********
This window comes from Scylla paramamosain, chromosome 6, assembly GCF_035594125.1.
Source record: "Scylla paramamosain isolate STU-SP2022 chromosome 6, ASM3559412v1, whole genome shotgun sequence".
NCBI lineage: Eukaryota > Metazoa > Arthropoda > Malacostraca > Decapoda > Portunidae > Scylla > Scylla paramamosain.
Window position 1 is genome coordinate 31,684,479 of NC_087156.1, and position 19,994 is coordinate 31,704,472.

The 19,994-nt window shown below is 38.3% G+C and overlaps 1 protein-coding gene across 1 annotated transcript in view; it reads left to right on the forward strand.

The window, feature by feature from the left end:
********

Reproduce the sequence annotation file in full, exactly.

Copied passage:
This window comes from Scylla paramamosain, chromosome 6, assembly GCF_035594125.1.
Source record: "Scylla paramamosain isolate STU-SP2022 chromosome 6, ASM3559412v1, whole genome shotgun sequence".
NCBI lineage: Eukaryota > Metazoa > Arthropoda > Malacostraca > Decapoda > Portunidae > Scylla > Scylla paramamosain.
Window position 1 is genome coordinate 31,684,479 of NC_087156.1, and position 19,994 is coordinate 31,704,472.

The 19,994-nt window shown below is 38.3% G+C and overlaps 1 protein-coding gene across 1 annotated transcript in view; it reads left to right on the forward strand.

The window, feature by feature from the left end: